Thyroid cancer is relatively rare, but rates seem to be increasing. It is thought that this is due to advances in technology which allow medical practitioners to detect small thyroid cancers that may previously have gone unnoticed. Most cases of thyroid cancer are treatable and can be cured, allowing those affected to live a normal life.
Early symptoms of thyroid cancer are rarely noticeable. However, in some cases, firm, painless nodules may be noted. Later symptoms may include rapid growth of a goiter, throat hoarseness or pain that does not go away, difficulty swallowing or breathing, pain in the front of the neck and an unexplained cough.
There are four main types of thyroid cancer:
- Papillary (the most common type)
- Follicular (the second most common type)
- Medullary (rare, may run in families)
- Anaplastic (rare, an aggressive type of thyroid cancer)
Treatment depends on the type of thyroid cancer and may involve full (or, in rare cases, partial) removal of the thyroid gland during thyroid surgery, radioactive iodine therapy, radiotherapy and chemotherapy. Levothyroxine is prescribed to prevent hypothyroidism after treatment, and is taken for life.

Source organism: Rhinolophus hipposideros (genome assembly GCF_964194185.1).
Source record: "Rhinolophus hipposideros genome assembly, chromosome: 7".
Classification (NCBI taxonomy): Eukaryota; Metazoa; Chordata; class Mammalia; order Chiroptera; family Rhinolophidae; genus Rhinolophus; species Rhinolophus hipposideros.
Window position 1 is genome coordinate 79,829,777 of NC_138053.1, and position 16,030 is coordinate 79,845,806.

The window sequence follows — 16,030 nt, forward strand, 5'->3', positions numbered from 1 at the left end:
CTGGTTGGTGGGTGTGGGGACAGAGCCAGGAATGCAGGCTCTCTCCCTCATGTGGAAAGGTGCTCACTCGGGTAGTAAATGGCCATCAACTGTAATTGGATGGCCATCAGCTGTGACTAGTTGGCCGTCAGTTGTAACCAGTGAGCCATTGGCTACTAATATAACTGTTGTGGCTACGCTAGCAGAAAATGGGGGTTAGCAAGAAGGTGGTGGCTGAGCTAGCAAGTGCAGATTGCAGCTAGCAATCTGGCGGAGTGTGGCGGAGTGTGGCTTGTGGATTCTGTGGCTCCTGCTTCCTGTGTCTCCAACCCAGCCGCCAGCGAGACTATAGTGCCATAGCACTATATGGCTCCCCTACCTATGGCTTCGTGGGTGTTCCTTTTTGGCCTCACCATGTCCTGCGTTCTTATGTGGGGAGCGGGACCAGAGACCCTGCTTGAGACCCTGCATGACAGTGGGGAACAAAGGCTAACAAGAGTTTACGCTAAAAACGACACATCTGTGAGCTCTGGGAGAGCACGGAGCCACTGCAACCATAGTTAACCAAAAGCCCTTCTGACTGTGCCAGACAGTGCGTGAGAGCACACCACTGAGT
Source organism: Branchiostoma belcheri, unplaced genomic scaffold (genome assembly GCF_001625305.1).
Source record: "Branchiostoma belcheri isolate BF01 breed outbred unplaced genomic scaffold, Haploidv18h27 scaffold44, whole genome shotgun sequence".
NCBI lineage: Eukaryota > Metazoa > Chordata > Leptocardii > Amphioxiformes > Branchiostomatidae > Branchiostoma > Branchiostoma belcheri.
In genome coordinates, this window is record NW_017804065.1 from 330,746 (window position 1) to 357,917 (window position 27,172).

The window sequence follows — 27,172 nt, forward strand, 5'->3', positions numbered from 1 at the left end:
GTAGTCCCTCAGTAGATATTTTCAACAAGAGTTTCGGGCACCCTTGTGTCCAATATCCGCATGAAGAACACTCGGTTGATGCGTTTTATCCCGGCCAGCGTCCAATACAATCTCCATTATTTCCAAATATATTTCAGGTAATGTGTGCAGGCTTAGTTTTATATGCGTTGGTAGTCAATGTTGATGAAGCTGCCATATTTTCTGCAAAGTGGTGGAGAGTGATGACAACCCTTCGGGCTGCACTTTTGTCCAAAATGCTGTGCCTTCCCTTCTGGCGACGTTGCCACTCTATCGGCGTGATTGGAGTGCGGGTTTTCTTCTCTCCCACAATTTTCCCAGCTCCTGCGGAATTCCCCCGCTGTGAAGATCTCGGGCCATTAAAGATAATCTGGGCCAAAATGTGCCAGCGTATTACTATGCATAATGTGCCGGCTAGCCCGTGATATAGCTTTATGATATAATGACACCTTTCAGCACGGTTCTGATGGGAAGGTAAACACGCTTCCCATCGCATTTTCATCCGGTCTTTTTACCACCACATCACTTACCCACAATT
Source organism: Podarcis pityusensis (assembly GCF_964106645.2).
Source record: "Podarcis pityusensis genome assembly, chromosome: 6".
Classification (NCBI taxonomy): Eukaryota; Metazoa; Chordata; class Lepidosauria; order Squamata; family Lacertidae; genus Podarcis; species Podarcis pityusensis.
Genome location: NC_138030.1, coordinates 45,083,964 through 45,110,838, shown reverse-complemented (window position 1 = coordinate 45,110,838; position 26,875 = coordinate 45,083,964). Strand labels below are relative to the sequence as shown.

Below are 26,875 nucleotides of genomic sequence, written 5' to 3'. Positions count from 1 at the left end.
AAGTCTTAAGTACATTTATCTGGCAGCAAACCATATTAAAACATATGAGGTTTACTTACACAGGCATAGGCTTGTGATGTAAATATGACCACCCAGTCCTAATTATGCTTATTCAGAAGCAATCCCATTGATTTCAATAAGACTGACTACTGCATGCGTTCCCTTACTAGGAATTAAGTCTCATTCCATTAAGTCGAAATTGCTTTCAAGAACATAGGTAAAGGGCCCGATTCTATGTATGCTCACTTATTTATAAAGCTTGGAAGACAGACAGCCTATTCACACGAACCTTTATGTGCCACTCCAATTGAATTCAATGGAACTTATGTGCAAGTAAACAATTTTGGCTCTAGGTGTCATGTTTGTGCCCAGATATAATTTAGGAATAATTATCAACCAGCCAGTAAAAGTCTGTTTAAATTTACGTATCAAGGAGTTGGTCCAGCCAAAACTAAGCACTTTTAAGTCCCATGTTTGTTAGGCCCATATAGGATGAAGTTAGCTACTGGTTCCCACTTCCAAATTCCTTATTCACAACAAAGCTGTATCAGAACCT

Q: Is there a special thyroid diet?
A: There is no specific thyroid diet that is recommended for people affected by thyroid disorders. A healthy, balanced diet is generally sufficient. It is not advisable to take special supplements, including iodine preparations, without first consulting a doctor.
Some foods and supplements can, however, interfere with the absorption of levothyroxine, so those taking this medication should keep in mind the following:
- After taking calcium-rich foods or supplements, wait four hours before taking levothyroxine
- After taking iron tablets, wait two hours before taking levothyroxine
- Wait as long as possible after taking levothyroxine before eating soya or soy products